"I think appearance is always the first thing people notice," says Harry Roberts of Rohnert Park, "so I decided long ago that that's how I would approach the job of house manager. When people step into a lobby, it matters to them who greets them, and how they are greeted, and when they are greeted by someone in a coat and tie, it just tells them that they are in good hands. Besides, when you are responsible for handling 400 or 500 people at a time, and when you sometimes have to take control of a situation, wearing a nice coat and tie makes a big difference in how they react to you." For the last 16 years ("Sixteen years! It doesn't seem like that long," he laughs. "I guess that's what happens when you love what you do"), Roberts has served as the immaculately attired house manager of the Spreckels Performing Arts Center in Rohnert Park, where a regular series of plays and musical events draws hundreds of people a weekend into the lobby of the center. Once inside, patrons are always met with a warm, welcoming smile by Roberts, whose responsibilities include taking tickets, managing the snack bar, organizing the volunteers and ushers, and solving any "audience grievances." He began his theater career only after retiring from his previous career as a medical photographer at San Francisco's Letterman Hospital. Despite having no experience with theaters, he landed the job and has since become a beloved fixture at the sprawling arts center. "Basically," he says, "my job is simply making the audience feel comfortable, to help them feel that they can relax, forget about everything and surrender themselves to whatever is happening onstage." In other words, it's the most important job in the house. "I wouldn't put it that way," says the always tactful Roberts, "but it's certainly a more important job than some people might think." 5409 Snyder Lane, Rohnert Park. 707.588.3434.—D.T.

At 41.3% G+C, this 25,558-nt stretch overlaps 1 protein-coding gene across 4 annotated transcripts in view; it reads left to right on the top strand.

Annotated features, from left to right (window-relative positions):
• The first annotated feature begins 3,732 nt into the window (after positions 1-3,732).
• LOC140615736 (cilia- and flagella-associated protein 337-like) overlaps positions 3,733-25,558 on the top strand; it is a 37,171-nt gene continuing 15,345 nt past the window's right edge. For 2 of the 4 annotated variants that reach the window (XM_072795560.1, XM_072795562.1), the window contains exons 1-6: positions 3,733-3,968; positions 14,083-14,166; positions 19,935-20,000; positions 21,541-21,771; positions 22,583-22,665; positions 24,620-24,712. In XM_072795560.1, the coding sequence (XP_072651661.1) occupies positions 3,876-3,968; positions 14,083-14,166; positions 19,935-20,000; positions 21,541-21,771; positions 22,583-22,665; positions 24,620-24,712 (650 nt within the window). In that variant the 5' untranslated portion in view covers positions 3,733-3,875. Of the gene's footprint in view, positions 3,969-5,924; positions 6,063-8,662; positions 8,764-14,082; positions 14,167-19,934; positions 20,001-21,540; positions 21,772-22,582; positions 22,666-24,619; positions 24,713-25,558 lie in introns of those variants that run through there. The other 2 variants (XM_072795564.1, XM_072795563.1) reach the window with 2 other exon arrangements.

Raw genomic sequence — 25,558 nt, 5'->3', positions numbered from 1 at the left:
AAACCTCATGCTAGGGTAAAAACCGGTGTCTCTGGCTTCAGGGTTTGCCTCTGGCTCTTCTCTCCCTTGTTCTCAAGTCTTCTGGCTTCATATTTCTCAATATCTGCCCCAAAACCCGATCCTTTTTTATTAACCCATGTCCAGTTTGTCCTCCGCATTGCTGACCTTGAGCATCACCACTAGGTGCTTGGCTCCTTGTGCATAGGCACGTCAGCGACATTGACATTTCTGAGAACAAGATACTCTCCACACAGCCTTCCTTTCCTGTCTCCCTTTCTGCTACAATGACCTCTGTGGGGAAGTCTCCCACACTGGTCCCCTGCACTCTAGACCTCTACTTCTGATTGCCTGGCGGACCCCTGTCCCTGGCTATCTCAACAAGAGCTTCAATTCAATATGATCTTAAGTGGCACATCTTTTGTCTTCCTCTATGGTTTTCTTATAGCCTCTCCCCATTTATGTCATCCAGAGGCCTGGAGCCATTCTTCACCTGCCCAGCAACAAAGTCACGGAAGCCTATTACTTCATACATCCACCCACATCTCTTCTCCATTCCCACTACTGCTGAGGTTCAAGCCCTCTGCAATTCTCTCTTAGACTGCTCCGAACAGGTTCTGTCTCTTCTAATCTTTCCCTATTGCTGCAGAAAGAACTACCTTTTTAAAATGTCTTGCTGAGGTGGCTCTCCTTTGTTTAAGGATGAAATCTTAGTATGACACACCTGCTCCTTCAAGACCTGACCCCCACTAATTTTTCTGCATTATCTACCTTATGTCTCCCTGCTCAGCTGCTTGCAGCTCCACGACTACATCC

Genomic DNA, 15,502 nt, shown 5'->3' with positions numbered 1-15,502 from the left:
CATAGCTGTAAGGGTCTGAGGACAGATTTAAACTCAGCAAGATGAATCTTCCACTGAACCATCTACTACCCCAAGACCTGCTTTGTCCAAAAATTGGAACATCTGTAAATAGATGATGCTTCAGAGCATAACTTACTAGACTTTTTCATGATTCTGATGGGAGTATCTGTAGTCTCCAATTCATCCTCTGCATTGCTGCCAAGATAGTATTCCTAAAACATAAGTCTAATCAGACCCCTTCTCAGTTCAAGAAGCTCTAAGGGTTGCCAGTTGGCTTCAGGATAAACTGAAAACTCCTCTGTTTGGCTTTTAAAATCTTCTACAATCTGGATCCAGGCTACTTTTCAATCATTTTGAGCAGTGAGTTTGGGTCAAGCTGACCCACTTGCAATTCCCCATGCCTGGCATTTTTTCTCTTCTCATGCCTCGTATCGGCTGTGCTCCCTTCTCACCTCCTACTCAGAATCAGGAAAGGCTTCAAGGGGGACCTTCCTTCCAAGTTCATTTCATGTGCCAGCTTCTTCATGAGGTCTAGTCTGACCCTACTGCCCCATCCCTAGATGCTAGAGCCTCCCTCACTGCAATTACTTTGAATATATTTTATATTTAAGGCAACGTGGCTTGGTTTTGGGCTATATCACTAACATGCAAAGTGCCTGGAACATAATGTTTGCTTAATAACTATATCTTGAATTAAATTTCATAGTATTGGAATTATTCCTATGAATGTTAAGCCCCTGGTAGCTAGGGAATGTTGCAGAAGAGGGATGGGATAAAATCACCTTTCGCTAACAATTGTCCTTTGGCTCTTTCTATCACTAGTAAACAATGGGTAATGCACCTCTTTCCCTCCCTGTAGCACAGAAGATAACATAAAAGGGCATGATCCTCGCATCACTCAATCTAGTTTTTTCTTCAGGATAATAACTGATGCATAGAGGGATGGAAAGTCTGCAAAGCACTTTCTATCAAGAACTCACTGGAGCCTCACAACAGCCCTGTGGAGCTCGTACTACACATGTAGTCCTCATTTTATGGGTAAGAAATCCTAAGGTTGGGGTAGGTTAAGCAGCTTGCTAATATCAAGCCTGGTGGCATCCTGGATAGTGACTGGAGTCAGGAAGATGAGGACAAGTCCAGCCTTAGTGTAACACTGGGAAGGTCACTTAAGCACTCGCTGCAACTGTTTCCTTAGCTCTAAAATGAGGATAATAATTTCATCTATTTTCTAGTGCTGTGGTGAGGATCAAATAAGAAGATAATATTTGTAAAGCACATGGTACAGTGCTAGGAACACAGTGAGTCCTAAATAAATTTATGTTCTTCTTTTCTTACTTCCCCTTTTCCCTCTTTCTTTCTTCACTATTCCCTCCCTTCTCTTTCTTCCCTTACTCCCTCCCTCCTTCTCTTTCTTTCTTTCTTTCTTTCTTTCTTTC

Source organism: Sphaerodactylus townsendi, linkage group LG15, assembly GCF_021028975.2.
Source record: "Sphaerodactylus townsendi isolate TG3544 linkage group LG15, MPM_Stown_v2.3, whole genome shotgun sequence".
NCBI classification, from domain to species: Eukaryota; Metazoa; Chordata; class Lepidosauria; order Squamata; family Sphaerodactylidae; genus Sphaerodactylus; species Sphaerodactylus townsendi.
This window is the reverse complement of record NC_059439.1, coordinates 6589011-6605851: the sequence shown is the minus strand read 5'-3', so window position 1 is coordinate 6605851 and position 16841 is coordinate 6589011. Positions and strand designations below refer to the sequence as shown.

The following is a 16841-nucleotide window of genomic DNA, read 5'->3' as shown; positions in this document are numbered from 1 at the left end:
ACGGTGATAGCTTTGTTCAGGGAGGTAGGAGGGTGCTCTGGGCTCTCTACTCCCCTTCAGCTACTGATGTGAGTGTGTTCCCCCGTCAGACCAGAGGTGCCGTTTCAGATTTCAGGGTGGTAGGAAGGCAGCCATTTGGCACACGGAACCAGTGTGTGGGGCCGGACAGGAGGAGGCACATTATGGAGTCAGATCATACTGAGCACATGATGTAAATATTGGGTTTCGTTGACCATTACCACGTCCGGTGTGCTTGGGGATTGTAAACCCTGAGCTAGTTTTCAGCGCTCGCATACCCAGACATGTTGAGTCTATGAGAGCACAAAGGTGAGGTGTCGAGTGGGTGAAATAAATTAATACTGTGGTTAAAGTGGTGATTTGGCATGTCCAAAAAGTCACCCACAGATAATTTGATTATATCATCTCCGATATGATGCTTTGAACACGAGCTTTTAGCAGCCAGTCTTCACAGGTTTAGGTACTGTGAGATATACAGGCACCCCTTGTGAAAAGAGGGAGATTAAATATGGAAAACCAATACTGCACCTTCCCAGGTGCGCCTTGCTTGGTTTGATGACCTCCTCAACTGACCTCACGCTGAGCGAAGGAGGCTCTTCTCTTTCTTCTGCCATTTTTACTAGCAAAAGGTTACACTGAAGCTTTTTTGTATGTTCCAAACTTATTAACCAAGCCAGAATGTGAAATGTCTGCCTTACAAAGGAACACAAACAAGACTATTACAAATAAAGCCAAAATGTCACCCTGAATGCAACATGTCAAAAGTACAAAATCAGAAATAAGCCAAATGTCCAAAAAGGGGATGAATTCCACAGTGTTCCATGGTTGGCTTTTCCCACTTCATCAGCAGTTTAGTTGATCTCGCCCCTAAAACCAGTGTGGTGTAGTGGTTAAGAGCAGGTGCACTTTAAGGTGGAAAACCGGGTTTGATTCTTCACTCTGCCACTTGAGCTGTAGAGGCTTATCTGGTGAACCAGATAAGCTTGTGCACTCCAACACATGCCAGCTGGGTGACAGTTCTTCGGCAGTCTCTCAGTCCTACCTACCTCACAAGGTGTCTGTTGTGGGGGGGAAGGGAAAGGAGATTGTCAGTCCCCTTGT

"Our sole purpose is to advance the preservation of Filipino-American history and share it," explains Delia Rapolla, president of the Sonoma County chapter of the Filipino American National Historical Society. It's a history with roots reaching back to the 1800s, when crewmen from the transpacific "Manila galleons" came ashore in Acapulco and stayed, gradually migrating northward. Legally forbidden from marrying Caucasian women, they often paired instead with Mexican or Native American mates, which has tended to obscure their ethnic origins. Today, Rapolla estimates there are more than 6,000 Filipino Americans living in Sonoma County, including those of mixed heritage, up from just 400 identified here in the 1970 census. Their collective history is traced in a new, locally produced documentary, Remembering Our Manongs. The hour-long film features interviews with several notable manongs—respected elders—from Sonoma County, including Greg Sarris and Jeanette Anglin. The film received its television broadcast debut March 2 on Santa Rosa's cable access channels. Several additional broadcasts are scheduled; check the Community Media Center (www.communitymedia.org) for dates and times. —B.R.